However, banks are also up on comments from Mike Mayo, a respected bank analyst at Deutsche Bank, who this morning upgraded JP Morgan to a buy on valuation. He also upgraded Comerica and US Bancorp to hold. He noted that:
1) Market disruptions were an opportunity to gain share.
JPMorgan has the financial strength to benefit from recent market disruptions, such as the ability to act increasingly as a financial intermediary given capital and balance sheet strength. We estimate it has $5 billion to $10 billion of excess capital.
2) Higher-risk subprime and leveraged lending are a small part of the firm. We estimate that U.S. fixed income and mortgage comprise 20% of the company, of which subprime and leveraged lending - the greatest areas of concern - are estimated to be only about one-fifth.
Most importantly, Mayo issued a general note on the state of the major banks, and he was optimistic. Here's an excerpt from the report:
"The positives seem intact, such as what we feel is once-in-a-lifetime incorporation of emerging markets into the global capital markets, which creates new liquidity and growth. Also, major financial firms, such as JPMorgan, are more diverse vs. times past. We estimate that the main area of concern - U.S. fixed income - is one-eight to one-fourth of revenues at the main brokers."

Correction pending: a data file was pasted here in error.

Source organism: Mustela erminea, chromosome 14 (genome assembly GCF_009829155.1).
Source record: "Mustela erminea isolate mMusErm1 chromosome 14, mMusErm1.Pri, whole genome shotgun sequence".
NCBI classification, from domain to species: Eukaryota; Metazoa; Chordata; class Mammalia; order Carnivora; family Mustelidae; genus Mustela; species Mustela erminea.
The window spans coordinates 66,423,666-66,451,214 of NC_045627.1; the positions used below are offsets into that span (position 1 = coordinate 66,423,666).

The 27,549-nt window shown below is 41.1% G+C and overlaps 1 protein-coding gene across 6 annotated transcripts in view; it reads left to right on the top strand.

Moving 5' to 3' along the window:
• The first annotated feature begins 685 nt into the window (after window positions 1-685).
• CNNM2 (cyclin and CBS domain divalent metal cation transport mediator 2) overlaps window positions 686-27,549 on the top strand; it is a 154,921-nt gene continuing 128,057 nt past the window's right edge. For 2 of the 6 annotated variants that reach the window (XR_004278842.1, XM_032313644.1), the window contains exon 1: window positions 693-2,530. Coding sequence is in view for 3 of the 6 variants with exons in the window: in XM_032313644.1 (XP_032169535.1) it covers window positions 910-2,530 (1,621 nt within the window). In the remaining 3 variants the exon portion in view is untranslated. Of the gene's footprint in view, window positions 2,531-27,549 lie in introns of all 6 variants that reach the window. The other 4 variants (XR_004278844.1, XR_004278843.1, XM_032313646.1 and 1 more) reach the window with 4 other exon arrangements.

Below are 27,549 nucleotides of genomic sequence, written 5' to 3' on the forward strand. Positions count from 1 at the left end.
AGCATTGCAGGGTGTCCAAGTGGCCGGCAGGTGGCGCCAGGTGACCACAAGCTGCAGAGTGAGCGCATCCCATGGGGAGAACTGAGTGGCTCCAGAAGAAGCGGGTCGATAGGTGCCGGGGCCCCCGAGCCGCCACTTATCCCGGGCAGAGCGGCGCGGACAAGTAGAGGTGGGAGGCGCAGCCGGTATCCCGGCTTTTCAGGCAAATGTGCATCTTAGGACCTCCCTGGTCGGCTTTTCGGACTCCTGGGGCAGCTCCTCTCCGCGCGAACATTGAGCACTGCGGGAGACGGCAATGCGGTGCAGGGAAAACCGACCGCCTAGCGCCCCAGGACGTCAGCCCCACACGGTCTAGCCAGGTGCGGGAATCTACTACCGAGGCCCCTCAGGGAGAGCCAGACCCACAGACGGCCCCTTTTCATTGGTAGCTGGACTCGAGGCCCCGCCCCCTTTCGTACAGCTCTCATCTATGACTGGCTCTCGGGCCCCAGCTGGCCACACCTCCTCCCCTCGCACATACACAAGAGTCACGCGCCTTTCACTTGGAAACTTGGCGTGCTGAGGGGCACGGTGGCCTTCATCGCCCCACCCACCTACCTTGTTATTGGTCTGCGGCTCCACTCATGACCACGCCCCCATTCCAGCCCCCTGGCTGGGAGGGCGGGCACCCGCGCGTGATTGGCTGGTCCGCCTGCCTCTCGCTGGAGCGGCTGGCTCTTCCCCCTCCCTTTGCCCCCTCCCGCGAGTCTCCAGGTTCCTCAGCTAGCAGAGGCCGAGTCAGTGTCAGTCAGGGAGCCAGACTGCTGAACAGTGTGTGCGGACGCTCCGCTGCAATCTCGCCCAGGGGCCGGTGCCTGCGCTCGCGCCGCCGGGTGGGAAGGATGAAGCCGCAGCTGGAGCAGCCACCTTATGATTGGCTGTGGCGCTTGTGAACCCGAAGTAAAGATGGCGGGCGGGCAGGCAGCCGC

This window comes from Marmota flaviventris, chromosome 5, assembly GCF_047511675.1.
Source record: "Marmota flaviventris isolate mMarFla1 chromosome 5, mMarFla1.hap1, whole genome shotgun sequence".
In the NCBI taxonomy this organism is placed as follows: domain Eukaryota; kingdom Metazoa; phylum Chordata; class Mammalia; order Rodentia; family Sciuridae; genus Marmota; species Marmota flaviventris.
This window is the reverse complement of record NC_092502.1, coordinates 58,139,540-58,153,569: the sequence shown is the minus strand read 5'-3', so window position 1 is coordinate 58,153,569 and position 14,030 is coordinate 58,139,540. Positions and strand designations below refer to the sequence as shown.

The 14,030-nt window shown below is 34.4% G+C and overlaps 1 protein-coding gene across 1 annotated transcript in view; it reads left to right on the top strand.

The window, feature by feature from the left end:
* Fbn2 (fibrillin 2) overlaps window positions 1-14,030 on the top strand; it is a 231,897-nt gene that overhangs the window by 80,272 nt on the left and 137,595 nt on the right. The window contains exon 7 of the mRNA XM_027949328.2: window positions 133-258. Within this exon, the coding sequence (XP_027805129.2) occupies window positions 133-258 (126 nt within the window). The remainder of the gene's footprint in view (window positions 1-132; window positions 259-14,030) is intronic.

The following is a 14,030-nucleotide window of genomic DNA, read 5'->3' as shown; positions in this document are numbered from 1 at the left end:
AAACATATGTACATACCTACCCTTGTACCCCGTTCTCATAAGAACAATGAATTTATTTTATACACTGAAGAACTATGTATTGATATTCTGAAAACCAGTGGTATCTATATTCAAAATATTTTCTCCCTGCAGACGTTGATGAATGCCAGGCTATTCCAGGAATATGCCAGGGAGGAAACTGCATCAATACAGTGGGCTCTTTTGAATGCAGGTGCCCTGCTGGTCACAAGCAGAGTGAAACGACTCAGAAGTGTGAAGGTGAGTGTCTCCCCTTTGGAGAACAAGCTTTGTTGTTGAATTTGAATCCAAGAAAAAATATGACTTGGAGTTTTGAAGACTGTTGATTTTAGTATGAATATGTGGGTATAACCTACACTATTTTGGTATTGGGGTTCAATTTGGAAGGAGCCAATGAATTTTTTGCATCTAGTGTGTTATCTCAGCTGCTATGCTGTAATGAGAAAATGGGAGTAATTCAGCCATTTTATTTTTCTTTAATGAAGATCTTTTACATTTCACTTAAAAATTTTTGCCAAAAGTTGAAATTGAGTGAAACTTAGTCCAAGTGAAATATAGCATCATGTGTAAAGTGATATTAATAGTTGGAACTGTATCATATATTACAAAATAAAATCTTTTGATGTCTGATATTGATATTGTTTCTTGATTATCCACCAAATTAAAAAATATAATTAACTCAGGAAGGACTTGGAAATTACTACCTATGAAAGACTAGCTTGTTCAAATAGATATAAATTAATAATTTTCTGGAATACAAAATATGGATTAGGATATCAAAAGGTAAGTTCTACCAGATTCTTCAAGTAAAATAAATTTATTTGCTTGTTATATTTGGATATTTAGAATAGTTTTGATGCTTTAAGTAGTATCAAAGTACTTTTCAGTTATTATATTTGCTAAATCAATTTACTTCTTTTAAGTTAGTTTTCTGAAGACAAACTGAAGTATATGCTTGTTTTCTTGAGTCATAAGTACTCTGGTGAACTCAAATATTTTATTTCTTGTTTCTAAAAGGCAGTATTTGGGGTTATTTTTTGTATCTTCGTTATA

Before the market opened, he had this to say:
Having just returned from a week in the wilds of northwest Montana, where the biggest concerns were raging wildfires and an increase in the grizzly bear population, two things struck me about the current market action in:
1) the stock market.
If, as the Bears are saying, doomsday has finally arrived, why were the major indices UP last week, despite historic levels of volume and volatility?
Indeed, who are all these crazy people buying stocks at a time like this? Are they insane? Don't they know there is a global crisis underway?
They are indeed aware of the crisis--but it is a crisis of confidence, not of fundamentals. This doesn't make the current issues less real or more dangerous, but serious people are obviously making serious bets that this will pass. They are the people who track the Chinese and Indian GDP as carefully as they track the U.S. GDP. The people who watch Chinese consumer spending with the same interest as European consumer spending.
There are other things going on besides long-term bets. Short-term, there are some serious short squeezes that have developed. New shorts are reportedly harder to get--short rates are skyrocketing, according to traders I have heard from--and there is little capacity in single stock names and even some secondary ETFs.